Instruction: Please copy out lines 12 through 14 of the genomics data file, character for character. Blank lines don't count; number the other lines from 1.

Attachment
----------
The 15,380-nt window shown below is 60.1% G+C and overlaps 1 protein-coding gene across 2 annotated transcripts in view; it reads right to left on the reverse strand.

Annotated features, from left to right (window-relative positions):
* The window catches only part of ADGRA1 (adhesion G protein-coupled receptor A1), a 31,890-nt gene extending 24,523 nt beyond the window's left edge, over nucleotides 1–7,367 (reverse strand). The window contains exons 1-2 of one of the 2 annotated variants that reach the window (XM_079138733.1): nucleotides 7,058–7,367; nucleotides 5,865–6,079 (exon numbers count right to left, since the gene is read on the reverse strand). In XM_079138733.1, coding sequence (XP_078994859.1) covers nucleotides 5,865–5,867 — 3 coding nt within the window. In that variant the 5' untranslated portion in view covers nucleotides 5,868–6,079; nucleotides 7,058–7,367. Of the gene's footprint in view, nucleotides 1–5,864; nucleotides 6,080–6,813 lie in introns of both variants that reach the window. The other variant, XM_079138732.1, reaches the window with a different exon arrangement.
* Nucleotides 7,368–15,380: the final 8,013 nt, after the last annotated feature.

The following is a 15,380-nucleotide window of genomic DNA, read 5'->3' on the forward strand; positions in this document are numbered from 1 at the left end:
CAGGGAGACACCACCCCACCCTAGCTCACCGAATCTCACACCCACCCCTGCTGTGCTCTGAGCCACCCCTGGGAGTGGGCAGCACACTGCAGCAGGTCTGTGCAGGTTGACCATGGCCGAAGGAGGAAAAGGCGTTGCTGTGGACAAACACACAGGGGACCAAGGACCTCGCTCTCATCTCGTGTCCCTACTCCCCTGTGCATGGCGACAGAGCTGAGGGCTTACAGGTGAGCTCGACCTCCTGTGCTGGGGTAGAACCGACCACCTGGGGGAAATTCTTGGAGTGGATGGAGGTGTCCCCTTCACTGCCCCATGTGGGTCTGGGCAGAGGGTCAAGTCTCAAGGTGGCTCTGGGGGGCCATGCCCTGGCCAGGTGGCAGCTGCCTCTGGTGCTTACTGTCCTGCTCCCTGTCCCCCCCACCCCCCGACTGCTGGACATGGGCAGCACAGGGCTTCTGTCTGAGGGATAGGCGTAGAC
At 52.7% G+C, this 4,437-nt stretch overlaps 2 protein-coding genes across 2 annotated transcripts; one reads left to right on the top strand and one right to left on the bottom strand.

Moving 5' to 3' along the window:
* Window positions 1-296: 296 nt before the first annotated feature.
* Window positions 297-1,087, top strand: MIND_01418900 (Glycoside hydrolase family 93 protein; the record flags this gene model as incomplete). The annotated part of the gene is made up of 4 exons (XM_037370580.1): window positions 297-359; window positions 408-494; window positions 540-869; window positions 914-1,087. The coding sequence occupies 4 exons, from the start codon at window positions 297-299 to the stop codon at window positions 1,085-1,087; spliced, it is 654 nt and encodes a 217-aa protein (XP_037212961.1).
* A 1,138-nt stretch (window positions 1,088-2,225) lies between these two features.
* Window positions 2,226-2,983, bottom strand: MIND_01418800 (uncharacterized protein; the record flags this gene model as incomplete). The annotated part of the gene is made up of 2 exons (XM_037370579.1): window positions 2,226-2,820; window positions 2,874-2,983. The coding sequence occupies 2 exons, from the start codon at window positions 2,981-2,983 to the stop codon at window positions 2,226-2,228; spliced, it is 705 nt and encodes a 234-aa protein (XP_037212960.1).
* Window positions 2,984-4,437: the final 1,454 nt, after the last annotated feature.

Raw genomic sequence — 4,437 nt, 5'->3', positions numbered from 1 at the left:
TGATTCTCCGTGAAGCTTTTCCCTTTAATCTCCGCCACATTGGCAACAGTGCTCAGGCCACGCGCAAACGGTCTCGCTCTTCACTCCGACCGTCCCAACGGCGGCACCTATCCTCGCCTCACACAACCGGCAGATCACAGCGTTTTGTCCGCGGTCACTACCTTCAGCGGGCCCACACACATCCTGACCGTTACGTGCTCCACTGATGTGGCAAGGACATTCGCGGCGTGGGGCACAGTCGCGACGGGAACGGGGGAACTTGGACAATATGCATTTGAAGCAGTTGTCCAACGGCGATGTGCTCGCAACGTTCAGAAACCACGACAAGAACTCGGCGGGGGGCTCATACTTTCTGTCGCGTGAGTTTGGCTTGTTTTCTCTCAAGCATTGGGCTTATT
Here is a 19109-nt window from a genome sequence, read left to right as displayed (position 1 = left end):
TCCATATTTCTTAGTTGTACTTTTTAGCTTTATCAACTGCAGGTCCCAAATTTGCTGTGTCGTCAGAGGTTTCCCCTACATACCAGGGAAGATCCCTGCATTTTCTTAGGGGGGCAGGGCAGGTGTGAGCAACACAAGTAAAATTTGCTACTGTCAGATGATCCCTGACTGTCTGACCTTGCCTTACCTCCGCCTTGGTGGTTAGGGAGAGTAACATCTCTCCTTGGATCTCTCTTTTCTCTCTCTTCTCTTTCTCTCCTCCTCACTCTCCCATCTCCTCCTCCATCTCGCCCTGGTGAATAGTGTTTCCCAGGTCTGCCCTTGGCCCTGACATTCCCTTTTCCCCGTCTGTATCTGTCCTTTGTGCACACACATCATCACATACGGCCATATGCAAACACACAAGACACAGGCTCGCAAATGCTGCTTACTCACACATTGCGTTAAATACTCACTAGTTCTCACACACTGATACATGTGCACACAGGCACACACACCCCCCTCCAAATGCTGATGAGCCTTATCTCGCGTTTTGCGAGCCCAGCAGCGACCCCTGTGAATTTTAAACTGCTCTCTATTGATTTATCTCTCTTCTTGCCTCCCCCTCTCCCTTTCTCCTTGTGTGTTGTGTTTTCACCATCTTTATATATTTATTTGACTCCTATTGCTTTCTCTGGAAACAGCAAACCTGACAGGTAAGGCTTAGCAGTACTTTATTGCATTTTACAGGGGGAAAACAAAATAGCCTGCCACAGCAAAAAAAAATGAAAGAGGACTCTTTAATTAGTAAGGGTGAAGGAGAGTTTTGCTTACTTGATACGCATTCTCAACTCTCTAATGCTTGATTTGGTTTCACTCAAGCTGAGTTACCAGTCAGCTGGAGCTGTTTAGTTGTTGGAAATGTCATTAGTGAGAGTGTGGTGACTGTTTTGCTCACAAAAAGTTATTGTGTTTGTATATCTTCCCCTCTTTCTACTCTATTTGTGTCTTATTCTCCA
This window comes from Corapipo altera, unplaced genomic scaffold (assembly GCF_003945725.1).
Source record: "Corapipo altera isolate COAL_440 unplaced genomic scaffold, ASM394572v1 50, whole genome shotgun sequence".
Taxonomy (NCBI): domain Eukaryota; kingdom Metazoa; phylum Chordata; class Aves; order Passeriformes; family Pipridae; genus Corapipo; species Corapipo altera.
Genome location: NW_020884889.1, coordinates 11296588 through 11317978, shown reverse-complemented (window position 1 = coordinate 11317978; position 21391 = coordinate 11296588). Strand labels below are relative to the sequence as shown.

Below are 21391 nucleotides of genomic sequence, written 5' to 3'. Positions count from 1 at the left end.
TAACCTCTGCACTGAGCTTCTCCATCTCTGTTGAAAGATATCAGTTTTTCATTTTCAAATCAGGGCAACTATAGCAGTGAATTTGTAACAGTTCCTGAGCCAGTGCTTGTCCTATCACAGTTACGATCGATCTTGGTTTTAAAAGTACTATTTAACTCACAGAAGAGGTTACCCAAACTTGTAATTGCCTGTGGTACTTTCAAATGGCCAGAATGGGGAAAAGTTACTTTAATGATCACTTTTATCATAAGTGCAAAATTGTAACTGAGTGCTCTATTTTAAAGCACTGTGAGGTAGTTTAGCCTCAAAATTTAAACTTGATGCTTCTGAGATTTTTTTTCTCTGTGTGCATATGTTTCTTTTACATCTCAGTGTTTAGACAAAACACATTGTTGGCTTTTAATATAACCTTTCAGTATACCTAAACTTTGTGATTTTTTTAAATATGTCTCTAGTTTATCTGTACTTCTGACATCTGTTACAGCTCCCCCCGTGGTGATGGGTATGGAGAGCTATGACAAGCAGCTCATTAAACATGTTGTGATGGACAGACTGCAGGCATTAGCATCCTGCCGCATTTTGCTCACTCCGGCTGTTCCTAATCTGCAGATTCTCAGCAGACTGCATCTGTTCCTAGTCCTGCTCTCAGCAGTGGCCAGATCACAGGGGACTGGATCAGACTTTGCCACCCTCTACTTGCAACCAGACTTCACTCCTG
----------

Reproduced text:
* Window positions 2,226-2,983, bottom strand: MIND_01418800 (uncharacterized protein; the record flags this gene model as incomplete). The annotated part of the gene is made up of 2 exons (XM_037370579.1): window positions 2,226-2,820; window positions 2,874-2,983. The coding sequence occupies 2 exons, from the start codon at window positions 2,981-2,983 to the stop codon at window positions 2,226-2,228; spliced, it is 705 nt and encodes a 234-aa protein (XP_037212960.1).
* Window positions 2,984-4,437: the final 1,454 nt, after the last annotated feature.

Raw genomic sequence — 4,437 nt, 5'->3', positions numbered from 1 at the left: